Russia Had Five S-400 Air-Defense Batteries In Crimea. In Three Weeks,
Ukraine Blew Up Two.
I write about ships, planes, tanks, drones, missiles and satellites.
Sep 14, 2023,09:42pm EDT
The S-400 battery in Yevpatoriya explodes.
The S-400 battery in Yevpatoriya explodes.VIA SOCIAL MEDIA
In the years prior to its wider war on Ukraine, the Russian air force
deployed five batteries of its best S-400 surface-to-air missiles, plus
their radars, to occupied Crimea.
In less than a month, the Ukrainian navy has destroyed two of them.
Every S-400 battery the Ukrainians knock out is one fewer S-400 battery
defending the Russian Black Sea Fleet at its anchorage in Sevastopol.
The first raid on an S-400, on Aug. 23, targeted the battery in Cape
Tarkhankut on the Crimean Peninsula’s northwest coast. The second, on
Thursday, struck a battery 36 miles south in Yevpatoriya.
Both strikes reportedly involved the latest version of the Ukrainian
navy’s Neptune ground-launched anti-ship cruise missile. The original
model, with which the Ukrainians sank the Black Sea Fleet cruiser Moskva
in April 2022, traveled 190 miles with a 330-pound warhead. The new
version travels 225 miles with a 770-pound warhead.
Ukraine’s Luch Design Bureau from the outset designed the Neptune with a
GPS-aided radar seeker. Basically, the missile navigates to GPS
coordinates. Once it gets there, the radar looks for something shaped
like a worthwhile target.
This combination of GPS and radar makes the Neptune equally adept at
striking targets at sea and on land, although Luch officials have said
they tweaked the guidance in the missile’s newer model. That could mean
the addition of an infrared seeker.
In any event, the Neptune works. And so does the intelligence-gathering
apparatus that feeds the navy targets for its Neptune batteries. Russian
air-defenses, by contrast, don’t work—at least not against a low-flying
The S-400 is Russia’s best long-range SAM system. It’s supposed to shoot
down missiles like the Neptune. Instead, it’s getting destroyed by the
Neptune. And every missile raid makes the next raid more likely to
succeed as the mutually-supporting network of radars and missiles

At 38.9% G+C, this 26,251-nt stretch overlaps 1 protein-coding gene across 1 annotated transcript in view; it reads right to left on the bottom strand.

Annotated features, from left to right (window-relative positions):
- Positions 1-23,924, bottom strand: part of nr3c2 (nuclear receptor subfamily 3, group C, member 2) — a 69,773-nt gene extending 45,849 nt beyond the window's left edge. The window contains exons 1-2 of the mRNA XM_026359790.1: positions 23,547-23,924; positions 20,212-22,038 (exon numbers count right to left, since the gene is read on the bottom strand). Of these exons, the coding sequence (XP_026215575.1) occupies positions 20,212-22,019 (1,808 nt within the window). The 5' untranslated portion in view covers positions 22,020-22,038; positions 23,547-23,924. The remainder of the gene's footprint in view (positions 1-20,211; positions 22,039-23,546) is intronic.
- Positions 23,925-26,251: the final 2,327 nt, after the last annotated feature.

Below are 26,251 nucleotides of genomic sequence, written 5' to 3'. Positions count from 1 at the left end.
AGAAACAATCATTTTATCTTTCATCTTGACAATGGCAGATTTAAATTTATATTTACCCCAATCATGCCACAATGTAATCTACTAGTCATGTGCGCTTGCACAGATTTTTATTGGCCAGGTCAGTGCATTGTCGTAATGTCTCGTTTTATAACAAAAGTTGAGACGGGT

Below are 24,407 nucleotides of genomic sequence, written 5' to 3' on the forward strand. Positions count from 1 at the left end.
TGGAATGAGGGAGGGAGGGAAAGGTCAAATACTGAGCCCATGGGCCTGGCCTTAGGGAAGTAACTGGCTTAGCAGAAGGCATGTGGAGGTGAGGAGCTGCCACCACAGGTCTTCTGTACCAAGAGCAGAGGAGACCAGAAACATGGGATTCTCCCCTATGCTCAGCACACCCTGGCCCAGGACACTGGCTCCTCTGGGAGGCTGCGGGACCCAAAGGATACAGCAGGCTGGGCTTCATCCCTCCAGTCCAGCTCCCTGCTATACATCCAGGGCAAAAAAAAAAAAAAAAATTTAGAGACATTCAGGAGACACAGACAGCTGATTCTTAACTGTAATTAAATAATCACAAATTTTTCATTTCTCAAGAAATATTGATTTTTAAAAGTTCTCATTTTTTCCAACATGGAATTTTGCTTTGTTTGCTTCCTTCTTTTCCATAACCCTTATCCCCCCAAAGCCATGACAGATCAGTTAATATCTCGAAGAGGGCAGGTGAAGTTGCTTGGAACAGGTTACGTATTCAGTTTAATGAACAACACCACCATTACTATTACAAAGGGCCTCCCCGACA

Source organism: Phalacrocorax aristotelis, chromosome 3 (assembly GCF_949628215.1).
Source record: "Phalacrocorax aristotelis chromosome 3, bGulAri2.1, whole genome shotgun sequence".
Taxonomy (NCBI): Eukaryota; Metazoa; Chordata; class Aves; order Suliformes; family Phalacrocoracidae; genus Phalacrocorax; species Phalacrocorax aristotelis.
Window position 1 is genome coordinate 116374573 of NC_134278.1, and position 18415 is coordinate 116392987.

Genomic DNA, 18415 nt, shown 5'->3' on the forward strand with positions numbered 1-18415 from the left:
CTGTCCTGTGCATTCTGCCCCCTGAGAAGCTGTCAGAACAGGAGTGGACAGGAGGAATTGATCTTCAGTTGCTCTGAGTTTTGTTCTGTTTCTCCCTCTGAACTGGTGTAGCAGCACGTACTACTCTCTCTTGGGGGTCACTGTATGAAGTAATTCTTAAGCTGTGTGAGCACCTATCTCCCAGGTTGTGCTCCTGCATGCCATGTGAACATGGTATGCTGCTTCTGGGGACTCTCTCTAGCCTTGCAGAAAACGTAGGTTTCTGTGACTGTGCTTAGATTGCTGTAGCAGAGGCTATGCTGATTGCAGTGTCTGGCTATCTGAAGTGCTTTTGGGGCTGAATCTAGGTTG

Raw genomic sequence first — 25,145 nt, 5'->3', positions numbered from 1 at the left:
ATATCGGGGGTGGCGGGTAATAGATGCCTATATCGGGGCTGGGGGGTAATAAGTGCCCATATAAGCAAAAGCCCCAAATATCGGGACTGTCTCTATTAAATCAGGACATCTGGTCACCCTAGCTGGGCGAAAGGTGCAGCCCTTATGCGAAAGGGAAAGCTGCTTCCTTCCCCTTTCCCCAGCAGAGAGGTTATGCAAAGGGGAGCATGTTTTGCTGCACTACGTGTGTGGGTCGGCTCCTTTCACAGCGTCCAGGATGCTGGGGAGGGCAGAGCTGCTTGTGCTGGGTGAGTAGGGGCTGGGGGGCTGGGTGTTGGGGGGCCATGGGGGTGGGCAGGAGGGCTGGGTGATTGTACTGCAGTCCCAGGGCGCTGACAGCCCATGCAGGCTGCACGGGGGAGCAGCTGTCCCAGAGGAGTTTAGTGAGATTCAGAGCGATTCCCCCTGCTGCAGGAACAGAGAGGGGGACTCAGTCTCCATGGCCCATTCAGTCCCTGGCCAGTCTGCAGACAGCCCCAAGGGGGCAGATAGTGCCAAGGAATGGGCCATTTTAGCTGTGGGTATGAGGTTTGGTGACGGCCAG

collapses. “There may be systemic tactical failures with Russian
air-defense systems in occupied Crimea,” the Institute for the Study of
War in Washington, D.C. noted.
The Ukrainian navy’s short-term goal is obvious: to clear the way for
the Ukrainian air force to strike the Black Sea Fleet in occupied
Sevastopol. A barrage of British-made Storm Shadow cruise missiles,
launched by air force Sukhoi Su-24 bombers on Wednesday, struck a
drydock in Sevastopol and burned the two warships inside: a
Ropucha-class landing ship and a Kilo-class submarine.
It’s unlikely the Ukrainians are done. The Black Sea Fleet still has a
couple of dozen large warships left—and they’re no less vulnerable to
air-launched cruise missiles than that Ropucha and Kilo were. And now
there’s one less S-400 battery to protect the ships than there was on
The Russian air force may still have another three S-400 batteries in
Crimea, plus additional batteries in reserve in Russia proper. But if
the Russians shift the deployed batteries, or bring in fresh batteries,
in the hope of plugging gaps in their air-defenses, these replacement
batteries might just suffer the same fate as their predecessors. Plinked
The Kremlin’s options aren’t great. In the 19 months of Russia’s wider
war on Ukraine, Ukrainian commanders steadily have built up a fearsome
deep-strike complex, and now they’re using it to dismantle Russian
forces in Crimea.
In the words of Ben Hodges, a retired U.S. Army general and the former
commander of Army forces in Europe, “the Ukrainian general staff is
running rings around the Russian general staff.”
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Commenting as Guest
1 day ago
Great news! It is widely known that the Israelis worked out how to
bypass ruzzian air defenses a long time ago. I am sure that "knowledge"
has been passed on to the Ukrainians...
1 day ago
I think it might be prudent to look up what comprises a S-400 battery
before writing about how significant any damage to it may be. Like, for
starters, how many TELs one includes, and how many the Ukrainians can so
far claim destroyed.
1 day ago
Reportedly the 96L6 radar - the heart of the system - was one of the
components destroyed. Without the radar the TEL's aren't worth much.